In our preoccupation with Pakistan's Inter-Services Intelligence (ISI), we have not been paying the required attention to the goings-on in Pakistan's Intelligence Bureau (IB), which comes under the Ministry of the Interior. It is the counterpart of our IB and is of the same pedigree. Even today, the IBs of the two countries maintain some of the traditions, nomenclatures for officers and subordinate units and methods of functioning which they had inherited from the British in 1947.

2. The founding fathers of independent India made the IB the first among equals in India's internal security and counter-intelligence set-up. It has retained and even strengthened that position. It continues to be an organisation largely staffed and led by police officers taken on deputation or permanent secondment from the Indian Police Service cadres of different States of the Indian Union, but the number of direct recruits has been increasing. The IB acts as the eyes and ears of the Government of India in all matters that could have a bearing on internal security. As the leading counter-intelligence agency of India, it plays the leadership role in countering the activities of the ISI in Indian territory and against Indian interests in India and abroad.

3. As against this primacy of the Indian IB and its significant role, the Pakistani IB saw over the years its role in the internal security management and in counter-intelligence gradually eroded, with the ISI assuming the responsibility for internal security tasks. The ISI assumed the leadership in internal security matters initially in the then East Pakistan because of the Army's suspicion of the loyalty of the Bengali police officers and then in Balochistan, Sindh and the North-West Frontier Province for similar reasons. Whereas the police officers from different States in the Indian IB enjoyed the total confidence and trust of the Government of India, in the Pakistani IB, only the Punjabi police officers enjoyed some trust and confidence. The remaining police officers of non-Punjabi origin were looked upon with suspicion.

4. The marginalisation of the Pakistani IB by the ISI in matters relating to internal security was followed by the beginning of a process of militarisation of the IB----with the induction of serving and retired military officers into the IB. This process started under Zia-ul-Haq. When Benazir Bhutto became the Prime Minister in 1988, she sought to reverse the process. She appointed Maj-Gen. Shamshur Rehman Kallu, a retired officer who was close to her father, as the DG of the ISI much to the discomfort and unhappiness of the serving army officers. On her orders, Kallu also prepared a scheme for the re-organisation of the intelligence community. One of the key points in this scheme was the demilitarisation of the IB and restoring its police character and its role as the premier internal security agency of the country. Before the scheme could be implemented, she was dismissed by the then President Ghulam Ishaq Khan in August 1990.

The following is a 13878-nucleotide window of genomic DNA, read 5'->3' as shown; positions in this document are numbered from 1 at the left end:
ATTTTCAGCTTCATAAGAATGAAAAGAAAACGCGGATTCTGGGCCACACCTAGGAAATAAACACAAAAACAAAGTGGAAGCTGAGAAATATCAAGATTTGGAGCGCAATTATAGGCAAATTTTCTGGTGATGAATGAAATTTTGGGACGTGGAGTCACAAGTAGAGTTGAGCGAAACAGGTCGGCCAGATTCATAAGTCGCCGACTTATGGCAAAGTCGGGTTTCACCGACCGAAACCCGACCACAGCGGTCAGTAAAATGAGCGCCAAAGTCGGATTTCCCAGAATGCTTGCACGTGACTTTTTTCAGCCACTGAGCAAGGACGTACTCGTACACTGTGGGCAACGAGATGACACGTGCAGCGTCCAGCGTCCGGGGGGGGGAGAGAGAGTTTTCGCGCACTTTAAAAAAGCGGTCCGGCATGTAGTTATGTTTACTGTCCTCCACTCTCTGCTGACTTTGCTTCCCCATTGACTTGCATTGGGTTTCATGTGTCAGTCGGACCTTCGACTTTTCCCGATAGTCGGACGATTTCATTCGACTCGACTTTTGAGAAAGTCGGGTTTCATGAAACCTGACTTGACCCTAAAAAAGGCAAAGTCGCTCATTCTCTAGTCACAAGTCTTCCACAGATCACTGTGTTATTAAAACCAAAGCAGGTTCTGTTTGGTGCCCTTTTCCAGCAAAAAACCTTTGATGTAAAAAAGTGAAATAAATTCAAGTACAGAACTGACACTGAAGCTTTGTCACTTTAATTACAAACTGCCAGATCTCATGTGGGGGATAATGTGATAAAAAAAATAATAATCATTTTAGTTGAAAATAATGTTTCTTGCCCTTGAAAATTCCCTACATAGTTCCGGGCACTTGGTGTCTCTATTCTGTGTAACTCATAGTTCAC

5. Nawaz Sharif, who succeeded her as the Prime Minister after the ISI-rigged elections held later that year, carried out the wishes of the army and threw aside the scheme drawn up by Kallue. He once again started inducting retired and serving officers of the Army into the IB. When Benazir returned to power in 1993, she once again took up the scheme for the re-organisation of the IB and strengthening its role in internal security management. She ordered a vast expansion of the strength of the IB, emulated the Indian model of having a directly-recruited civilian cadre in addition to the police officers and ordered the direct recruitment of a large number of civilian officers.

6. When Farooq Leghari, the then President, dismissed her in 1996, he stopped the expansion ordered by her and ordered that those recruited by her should not be given appointment in the IB. Those who had already joined were sacked. Nawaz Sharif, who returned as the Prime Minister after the elections, did not reverse the orders of Leghari and went along with the wishes of the Army to let the ISI retain its primacy in internal security and counter-intelligence matters. The militarisation of the IB picked up momentum under Pervez Musharraf and reached its nadir when he appointed Brig.Ijaz Shah, a highly controversial retired officer with strongly suspected links to the jihadi terrorist organisations, as the Director-General of the IB.

7. Since the Pakistan People's Party-led coalition Government came to office in March 2008, there have been indications that Asif Ali Zardari, who succeeded Pervez Musharraf as the President in September, 2008, wants to implement once again the ideas of Benazir for the re-organisation of the IB and strengthening its role in internal security. He appointed Rehman Malik, a retired police officer, who had served under Benazir in the Federal Investigation Agency (FIA) during her second tenure as the Prime Minister, as the Adviser for Internal Security with the rank of a Cabinet Minister. He now co-ordinates all internal security matters and the IB works under him.

8. Zardari also restored the practice of a senior police officer heading the IB and reportedly wanted that all those directly-recruited to the IB during Benazir's second tenure, but kept out by Leghari and Sharif should be re-appointed. Well-informed PPP sources say that Prime Minister Yousef Raza Gilani, who does not feel comfortable with Rehman Malik and who has the backing of the ISI, has been dragging his feet in the implementation of the orders of Zardari to re-appoint all the direct recruits to the IB, who were sacked or kept out by Leghari or Sharif.

9. These sources say that the differences between Zardari and Malik on the one side and Gilani and the ISI on the other regarding the relative roles of the IB and the ISI are also coming in the way of a proper investigation into the role of the five detained activists of the Lashkar-e-Toiba (LET) in the conspiracy to carry out the terrorist attack in Mumbai from November 26 to 29, 2008. According to these sources, while Zardari and Malik are in favour of a more energetic investigation and prosecution to please the US, Gilani and the ISI have been opposing such an investigation.